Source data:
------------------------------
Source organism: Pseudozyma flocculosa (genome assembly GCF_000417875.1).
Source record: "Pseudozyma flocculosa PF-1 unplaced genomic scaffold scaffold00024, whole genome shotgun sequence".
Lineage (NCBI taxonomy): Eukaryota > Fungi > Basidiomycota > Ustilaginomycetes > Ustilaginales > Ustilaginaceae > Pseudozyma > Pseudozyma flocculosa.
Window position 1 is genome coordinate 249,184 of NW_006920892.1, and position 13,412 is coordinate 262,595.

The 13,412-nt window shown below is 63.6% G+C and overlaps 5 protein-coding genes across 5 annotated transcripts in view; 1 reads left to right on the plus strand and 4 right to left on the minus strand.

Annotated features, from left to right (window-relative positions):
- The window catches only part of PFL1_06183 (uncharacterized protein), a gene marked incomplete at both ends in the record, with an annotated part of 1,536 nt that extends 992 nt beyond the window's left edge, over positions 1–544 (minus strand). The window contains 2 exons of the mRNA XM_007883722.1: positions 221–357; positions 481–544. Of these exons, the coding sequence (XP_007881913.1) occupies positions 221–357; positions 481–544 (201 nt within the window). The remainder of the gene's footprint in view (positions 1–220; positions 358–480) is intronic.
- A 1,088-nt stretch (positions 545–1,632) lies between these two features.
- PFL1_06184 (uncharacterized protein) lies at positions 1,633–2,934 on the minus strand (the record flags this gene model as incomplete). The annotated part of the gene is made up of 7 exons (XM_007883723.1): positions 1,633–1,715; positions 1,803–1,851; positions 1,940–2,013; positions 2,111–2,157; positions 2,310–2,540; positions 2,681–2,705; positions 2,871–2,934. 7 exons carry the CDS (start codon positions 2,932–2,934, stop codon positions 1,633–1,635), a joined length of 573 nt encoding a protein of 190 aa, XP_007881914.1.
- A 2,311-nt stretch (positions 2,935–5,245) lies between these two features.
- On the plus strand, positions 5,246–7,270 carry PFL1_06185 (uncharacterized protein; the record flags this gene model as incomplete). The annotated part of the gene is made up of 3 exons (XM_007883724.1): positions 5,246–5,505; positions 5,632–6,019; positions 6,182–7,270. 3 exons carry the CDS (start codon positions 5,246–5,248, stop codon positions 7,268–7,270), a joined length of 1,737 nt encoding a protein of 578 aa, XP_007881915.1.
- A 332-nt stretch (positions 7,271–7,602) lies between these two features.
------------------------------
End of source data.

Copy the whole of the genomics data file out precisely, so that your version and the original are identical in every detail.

Source organism: Pseudozyma flocculosa (genome assembly GCF_000417875.1).
Source record: "Pseudozyma flocculosa PF-1 unplaced genomic scaffold scaffold00024, whole genome shotgun sequence".
Lineage (NCBI taxonomy): Eukaryota > Fungi > Basidiomycota > Ustilaginomycetes > Ustilaginales > Ustilaginaceae > Pseudozyma > Pseudozyma flocculosa.
Window position 1 is genome coordinate 249,184 of NW_006920892.1, and position 13,412 is coordinate 262,595.

The 13,412-nt window shown below is 63.6% G+C and overlaps 5 protein-coding genes across 5 annotated transcripts in view; 1 reads left to right on the plus strand and 4 right to left on the minus strand.

Annotated features, from left to right (window-relative positions):
- The window catches only part of PFL1_06183 (uncharacterized protein), a gene marked incomplete at both ends in the record, with an annotated part of 1,536 nt that extends 992 nt beyond the window's left edge, over positions 1–544 (minus strand). The window contains 2 exons of the mRNA XM_007883722.1: positions 221–357; positions 481–544. Of these exons, the coding sequence (XP_007881913.1) occupies positions 221–357; positions 481–544 (201 nt within the window). The remainder of the gene's footprint in view (positions 1–220; positions 358–480) is intronic.
- A 1,088-nt stretch (positions 545–1,632) lies between these two features.
- PFL1_06184 (uncharacterized protein) lies at positions 1,633–2,934 on the minus strand (the record flags this gene model as incomplete). The annotated part of the gene is made up of 7 exons (XM_007883723.1): positions 1,633–1,715; positions 1,803–1,851; positions 1,940–2,013; positions 2,111–2,157; positions 2,310–2,540; positions 2,681–2,705; positions 2,871–2,934. 7 exons carry the CDS (start codon positions 2,932–2,934, stop codon positions 1,633–1,635), a joined length of 573 nt encoding a protein of 190 aa, XP_007881914.1.
- A 2,311-nt stretch (positions 2,935–5,245) lies between these two features.
- On the plus strand, positions 5,246–7,270 carry PFL1_06185 (uncharacterized protein; the record flags this gene model as incomplete). The annotated part of the gene is made up of 3 exons (XM_007883724.1): positions 5,246–5,505; positions 5,632–6,019; positions 6,182–7,270. 3 exons carry the CDS (start codon positions 5,246–5,248, stop codon positions 7,268–7,270), a joined length of 1,737 nt encoding a protein of 578 aa, XP_007881915.1.
- A 332-nt stretch (positions 7,271–7,602) lies between these two features.